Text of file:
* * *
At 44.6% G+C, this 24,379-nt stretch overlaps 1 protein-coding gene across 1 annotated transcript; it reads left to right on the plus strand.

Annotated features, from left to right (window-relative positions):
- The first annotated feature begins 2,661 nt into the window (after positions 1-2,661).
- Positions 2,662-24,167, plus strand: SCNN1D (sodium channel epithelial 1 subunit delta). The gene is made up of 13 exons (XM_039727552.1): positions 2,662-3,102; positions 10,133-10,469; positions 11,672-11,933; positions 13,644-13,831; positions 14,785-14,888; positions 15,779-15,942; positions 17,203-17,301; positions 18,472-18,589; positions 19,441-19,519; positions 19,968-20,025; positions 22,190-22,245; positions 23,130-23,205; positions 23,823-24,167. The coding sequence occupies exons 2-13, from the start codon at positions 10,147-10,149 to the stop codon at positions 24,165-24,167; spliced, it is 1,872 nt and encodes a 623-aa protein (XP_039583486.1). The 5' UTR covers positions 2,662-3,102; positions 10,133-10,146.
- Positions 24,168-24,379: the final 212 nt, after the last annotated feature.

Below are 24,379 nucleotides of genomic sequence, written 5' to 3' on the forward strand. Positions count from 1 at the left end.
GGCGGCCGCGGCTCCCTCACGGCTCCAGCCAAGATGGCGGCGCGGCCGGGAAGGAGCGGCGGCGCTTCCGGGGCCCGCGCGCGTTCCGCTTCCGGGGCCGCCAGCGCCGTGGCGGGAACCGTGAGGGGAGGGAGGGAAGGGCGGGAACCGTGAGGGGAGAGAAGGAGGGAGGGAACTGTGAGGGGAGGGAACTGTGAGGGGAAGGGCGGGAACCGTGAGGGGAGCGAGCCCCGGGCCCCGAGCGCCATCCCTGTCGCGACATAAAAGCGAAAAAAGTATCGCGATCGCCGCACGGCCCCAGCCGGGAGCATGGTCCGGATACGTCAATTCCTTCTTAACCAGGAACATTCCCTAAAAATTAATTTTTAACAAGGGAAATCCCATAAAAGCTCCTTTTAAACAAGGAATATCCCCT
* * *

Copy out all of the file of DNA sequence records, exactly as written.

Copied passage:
At 44.6% G+C, this 24,379-nt stretch overlaps 1 protein-coding gene across 1 annotated transcript; it reads left to right on the plus strand.

Annotated features, from left to right (window-relative positions):
- The first annotated feature begins 2,661 nt into the window (after positions 1-2,661).
- Positions 2,662-24,167, plus strand: SCNN1D (sodium channel epithelial 1 subunit delta). The gene is made up of 13 exons (XM_039727552.1): positions 2,662-3,102; positions 10,133-10,469; positions 11,672-11,933; positions 13,644-13,831; positions 14,785-14,888; positions 15,779-15,942; positions 17,203-17,301; positions 18,472-18,589; positions 19,441-19,519; positions 19,968-20,025; positions 22,190-22,245; positions 23,130-23,205; positions 23,823-24,167. The coding sequence occupies exons 2-13, from the start codon at positions 10,147-10,149 to the stop codon at positions 24,165-24,167; spliced, it is 1,872 nt and encodes a 623-aa protein (XP_039583486.1). The 5' UTR covers positions 2,662-3,102; positions 10,133-10,146.
- Positions 24,168-24,379: the final 212 nt, after the last annotated feature.

Below are 24,379 nucleotides of genomic sequence, written 5' to 3' on the forward strand. Positions count from 1 at the left end.
GGCGGCCGCGGCTCCCTCACGGCTCCAGCCAAGATGGCGGCGCGGCCGGGAAGGAGCGGCGGCGCTTCCGGGGCCCGCGCGCGTTCCGCTTCCGGGGCCGCCAGCGCCGTGGCGGGAACCGTGAGGGGAGGGAGGGAAGGGCGGGAACCGTGAGGGGAGAGAAGGAGGGAGGGAACTGTGAGGGGAGGGAACTGTGAGGGGAAGGGCGGGAACCGTGAGGGGAGCGAGCCCCGGGCCCCGAGCGCCATCCCTGTCGCGACATAAAAGCGAAAAAAGTATCGCGATCGCCGCACGGCCCCAGCCGGGAGCATGGTCCGGATACGTCAATTCCTTCTTAACCAGGAACATTCCCTAAAAATTAATTTTTAACAAGGGAAATCCCATAAAAGCTCCTTTTAAACAAGGAATATCCCCT